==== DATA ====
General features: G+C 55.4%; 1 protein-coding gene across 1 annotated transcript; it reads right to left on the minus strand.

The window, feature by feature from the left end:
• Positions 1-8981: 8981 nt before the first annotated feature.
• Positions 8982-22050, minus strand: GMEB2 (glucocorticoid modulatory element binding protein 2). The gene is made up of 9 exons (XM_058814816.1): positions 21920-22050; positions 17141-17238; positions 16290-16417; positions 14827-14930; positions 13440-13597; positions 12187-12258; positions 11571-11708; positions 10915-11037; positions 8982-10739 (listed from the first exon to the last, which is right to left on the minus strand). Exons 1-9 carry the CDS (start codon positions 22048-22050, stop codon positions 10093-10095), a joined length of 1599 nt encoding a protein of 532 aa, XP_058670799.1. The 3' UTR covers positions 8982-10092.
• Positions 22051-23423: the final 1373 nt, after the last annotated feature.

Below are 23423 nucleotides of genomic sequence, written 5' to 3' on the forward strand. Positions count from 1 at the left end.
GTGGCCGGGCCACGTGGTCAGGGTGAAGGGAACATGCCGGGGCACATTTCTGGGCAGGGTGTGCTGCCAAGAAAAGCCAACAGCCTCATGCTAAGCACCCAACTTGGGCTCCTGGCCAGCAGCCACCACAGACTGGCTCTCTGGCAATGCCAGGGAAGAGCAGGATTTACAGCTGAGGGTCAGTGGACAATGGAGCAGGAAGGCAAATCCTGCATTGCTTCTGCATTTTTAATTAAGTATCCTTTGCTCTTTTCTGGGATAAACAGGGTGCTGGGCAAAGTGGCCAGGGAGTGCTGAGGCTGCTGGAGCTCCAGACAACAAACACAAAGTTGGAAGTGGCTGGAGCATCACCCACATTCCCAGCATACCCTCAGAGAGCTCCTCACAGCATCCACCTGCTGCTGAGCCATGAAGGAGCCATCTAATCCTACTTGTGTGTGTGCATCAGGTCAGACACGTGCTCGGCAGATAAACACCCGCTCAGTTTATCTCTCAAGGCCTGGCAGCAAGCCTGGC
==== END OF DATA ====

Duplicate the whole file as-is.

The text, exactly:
General features: G+C 55.4%; 1 protein-coding gene across 1 annotated transcript; it reads right to left on the minus strand.

The window, feature by feature from the left end:
• Positions 1-8981: 8981 nt before the first annotated feature.
• Positions 8982-22050, minus strand: GMEB2 (glucocorticoid modulatory element binding protein 2). The gene is made up of 9 exons (XM_058814816.1): positions 21920-22050; positions 17141-17238; positions 16290-16417; positions 14827-14930; positions 13440-13597; positions 12187-12258; positions 11571-11708; positions 10915-11037; positions 8982-10739 (listed from the first exon to the last, which is right to left on the minus strand). Exons 1-9 carry the CDS (start codon positions 22048-22050, stop codon positions 10093-10095), a joined length of 1599 nt encoding a protein of 532 aa, XP_058670799.1. The 3' UTR covers positions 8982-10092.
• Positions 22051-23423: the final 1373 nt, after the last annotated feature.

Below are 23423 nucleotides of genomic sequence, written 5' to 3' on the forward strand. Positions count from 1 at the left end.
GTGGCCGGGCCACGTGGTCAGGGTGAAGGGAACATGCCGGGGCACATTTCTGGGCAGGGTGTGCTGCCAAGAAAAGCCAACAGCCTCATGCTAAGCACCCAACTTGGGCTCCTGGCCAGCAGCCACCACAGACTGGCTCTCTGGCAATGCCAGGGAAGAGCAGGATTTACAGCTGAGGGTCAGTGGACAATGGAGCAGGAAGGCAAATCCTGCATTGCTTCTGCATTTTTAATTAAGTATCCTTTGCTCTTTTCTGGGATAAACAGGGTGCTGGGCAAAGTGGCCAGGGAGTGCTGAGGCTGCTGGAGCTCCAGACAACAAACACAAAGTTGGAAGTGGCTGGAGCATCACCCACATTCCCAGCATACCCTCAGAGAGCTCCTCACAGCATCCACCTGCTGCTGAGCCATGAAGGAGCCATCTAATCCTACTTGTGTGTGTGCATCAGGTCAGACACGTGCTCGGCAGATAAACACCCGCTCAGTTTATCTCTCAAGGCCTGGCAGCAAGCCTGGC